Following the publication of the rule, which is expected to occur in December or early January, 2018, there is a 60-day period in which the public and interested parties may provide comment on the rule. Following this public comment period, the Air Board would vote on the final rule in 2018.

The proposed rule would establish an initial statewide carbon cap of either 33 or 34 million tons, which represents the amount of carbon dioxide forecasted to be emitted in the Commonwealth in 2020. The carbon rule does not require generators to purchase emissions allowances from the Commonwealth in an auction, thus avoiding a state requirement that all revenue-raising measures must be approved by the General Assembly. Instead, generators will be freely allocated allowances, which they will thereafter consign to the RGGI auction.

Allowances purchased at the RGGI auction would no longer be conditional – meaning that generators will surrender these RGGI allowances to DEQ in order to cover their emissions. For each conditional allowance consigned to the auction, the generator will receive the clearing price of the auction. This allows generators to consign all of their conditional allowances but only purchase what they need.

Under the rule, therefore, utilities and other power plant operators would have an incentive to reduce emissions to avoid having to purchase additional allowances. Any unneeded emissions allowances must be sold in the RGGI trading system, with the proceeds credited to Virginia utility customers. However, the rule does not specify precisely how such proceeds would flow back to consumers.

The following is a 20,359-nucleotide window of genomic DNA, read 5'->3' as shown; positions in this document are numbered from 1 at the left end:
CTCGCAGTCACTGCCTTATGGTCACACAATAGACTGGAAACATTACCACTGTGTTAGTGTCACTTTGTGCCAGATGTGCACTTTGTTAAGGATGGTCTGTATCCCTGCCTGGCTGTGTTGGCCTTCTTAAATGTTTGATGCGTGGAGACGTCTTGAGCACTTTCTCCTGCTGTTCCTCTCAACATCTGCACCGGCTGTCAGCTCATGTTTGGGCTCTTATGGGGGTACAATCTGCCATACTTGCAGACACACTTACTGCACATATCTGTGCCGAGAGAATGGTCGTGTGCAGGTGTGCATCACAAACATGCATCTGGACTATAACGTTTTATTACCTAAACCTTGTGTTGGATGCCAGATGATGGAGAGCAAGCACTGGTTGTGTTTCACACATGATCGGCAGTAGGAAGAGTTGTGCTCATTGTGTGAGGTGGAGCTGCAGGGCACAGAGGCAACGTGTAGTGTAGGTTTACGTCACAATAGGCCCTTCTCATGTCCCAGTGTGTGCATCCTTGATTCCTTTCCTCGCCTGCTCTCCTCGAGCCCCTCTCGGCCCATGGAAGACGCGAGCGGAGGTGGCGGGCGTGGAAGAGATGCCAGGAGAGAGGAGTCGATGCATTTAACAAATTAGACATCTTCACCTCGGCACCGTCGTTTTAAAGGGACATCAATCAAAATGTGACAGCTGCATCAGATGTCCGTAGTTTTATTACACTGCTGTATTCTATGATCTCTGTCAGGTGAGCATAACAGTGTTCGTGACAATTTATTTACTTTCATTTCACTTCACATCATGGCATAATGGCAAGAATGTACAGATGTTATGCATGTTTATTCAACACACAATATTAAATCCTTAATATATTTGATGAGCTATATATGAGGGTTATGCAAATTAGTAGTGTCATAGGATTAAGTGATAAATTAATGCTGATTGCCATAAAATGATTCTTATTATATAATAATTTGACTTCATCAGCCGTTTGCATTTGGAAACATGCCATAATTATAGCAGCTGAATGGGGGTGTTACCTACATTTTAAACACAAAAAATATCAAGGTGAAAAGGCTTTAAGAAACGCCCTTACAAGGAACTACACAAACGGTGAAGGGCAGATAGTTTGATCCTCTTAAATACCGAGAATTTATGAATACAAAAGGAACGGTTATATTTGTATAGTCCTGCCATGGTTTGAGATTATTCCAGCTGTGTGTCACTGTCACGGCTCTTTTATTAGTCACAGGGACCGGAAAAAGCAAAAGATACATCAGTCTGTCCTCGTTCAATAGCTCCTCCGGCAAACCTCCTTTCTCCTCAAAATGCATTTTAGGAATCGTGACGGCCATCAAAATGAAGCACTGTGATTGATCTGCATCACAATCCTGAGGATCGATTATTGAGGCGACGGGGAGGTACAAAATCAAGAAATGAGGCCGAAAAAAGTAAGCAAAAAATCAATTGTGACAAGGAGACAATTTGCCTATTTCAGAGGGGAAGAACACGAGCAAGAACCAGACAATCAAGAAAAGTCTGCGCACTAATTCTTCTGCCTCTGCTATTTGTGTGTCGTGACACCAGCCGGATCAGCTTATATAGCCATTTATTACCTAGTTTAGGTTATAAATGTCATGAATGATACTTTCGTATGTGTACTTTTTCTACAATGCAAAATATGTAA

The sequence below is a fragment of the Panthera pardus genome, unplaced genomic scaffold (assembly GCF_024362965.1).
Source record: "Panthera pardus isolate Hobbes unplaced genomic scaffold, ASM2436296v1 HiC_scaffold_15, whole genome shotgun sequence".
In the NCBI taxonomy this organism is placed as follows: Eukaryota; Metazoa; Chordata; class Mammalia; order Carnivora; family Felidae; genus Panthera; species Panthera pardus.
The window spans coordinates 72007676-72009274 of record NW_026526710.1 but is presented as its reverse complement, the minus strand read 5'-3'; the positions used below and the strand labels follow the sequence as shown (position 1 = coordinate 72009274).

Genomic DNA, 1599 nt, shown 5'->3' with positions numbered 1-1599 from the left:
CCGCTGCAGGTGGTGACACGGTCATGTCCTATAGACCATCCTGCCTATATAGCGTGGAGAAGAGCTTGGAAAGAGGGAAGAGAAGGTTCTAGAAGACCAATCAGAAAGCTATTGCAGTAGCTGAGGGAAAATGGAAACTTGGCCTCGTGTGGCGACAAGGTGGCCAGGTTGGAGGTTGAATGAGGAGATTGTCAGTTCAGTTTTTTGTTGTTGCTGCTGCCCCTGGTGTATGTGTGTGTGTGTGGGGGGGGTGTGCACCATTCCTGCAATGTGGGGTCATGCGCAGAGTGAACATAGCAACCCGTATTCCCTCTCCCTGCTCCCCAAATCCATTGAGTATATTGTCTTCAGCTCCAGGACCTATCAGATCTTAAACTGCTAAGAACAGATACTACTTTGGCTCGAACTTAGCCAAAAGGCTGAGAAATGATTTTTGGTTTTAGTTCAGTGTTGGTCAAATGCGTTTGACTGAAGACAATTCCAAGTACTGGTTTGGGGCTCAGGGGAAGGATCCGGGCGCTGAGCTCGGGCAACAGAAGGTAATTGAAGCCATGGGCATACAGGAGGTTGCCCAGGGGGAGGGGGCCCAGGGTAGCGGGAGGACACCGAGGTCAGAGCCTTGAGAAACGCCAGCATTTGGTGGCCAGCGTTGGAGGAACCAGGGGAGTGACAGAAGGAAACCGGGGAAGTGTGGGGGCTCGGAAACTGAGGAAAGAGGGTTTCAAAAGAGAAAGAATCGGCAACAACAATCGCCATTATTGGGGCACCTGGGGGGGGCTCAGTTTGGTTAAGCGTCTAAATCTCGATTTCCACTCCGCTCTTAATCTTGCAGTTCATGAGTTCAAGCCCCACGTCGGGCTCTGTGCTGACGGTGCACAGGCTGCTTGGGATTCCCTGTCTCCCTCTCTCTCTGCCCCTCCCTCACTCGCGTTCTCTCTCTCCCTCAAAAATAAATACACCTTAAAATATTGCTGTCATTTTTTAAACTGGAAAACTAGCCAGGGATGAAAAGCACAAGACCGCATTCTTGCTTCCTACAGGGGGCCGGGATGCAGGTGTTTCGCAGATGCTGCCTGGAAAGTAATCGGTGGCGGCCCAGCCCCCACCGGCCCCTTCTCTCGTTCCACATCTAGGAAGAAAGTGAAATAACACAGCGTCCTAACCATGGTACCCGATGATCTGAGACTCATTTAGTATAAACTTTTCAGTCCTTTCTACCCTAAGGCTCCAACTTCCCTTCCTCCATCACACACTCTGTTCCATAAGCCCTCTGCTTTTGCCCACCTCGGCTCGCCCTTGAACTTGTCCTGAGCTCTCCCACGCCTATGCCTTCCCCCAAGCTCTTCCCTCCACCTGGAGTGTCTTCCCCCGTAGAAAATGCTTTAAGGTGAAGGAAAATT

The regulation would only apply to generation facilities that are 25 MW or larger in capacity. There are approximately 32 such facilities in Virginia that will be subject to the rule.

Between 2020 and 2030, the statewide carbon cap would be reduced by 3 percent each year, meaning that generating facilities would either need to reduce emissions or purchase additional emissions allowances.

The draft regulation represents the first time Virginia has attempted to regulate the amount of carbon that may be emitted by existing power plants. DEQ has regulated carbon emissions from new power plants since 2011.

Attorney General Mark Herring, in an official opinion issued in May, 2017, found that a carbon cap and trade program would be lawful. The Attorney General found that the Virginia State Air Pollution Control Board, under existing law, is “authorized to regulate ‘air pollution’” and to promulgate regulations “abating, controlling and prohibition air pollution.” Under Virginia law, “air pollution includes “substances which are or may be harmful or injurious to human health, welfare or safety, or to property.” The Attorney General also stated that “it is well settled that [greenhouse gases] fall within this definition.”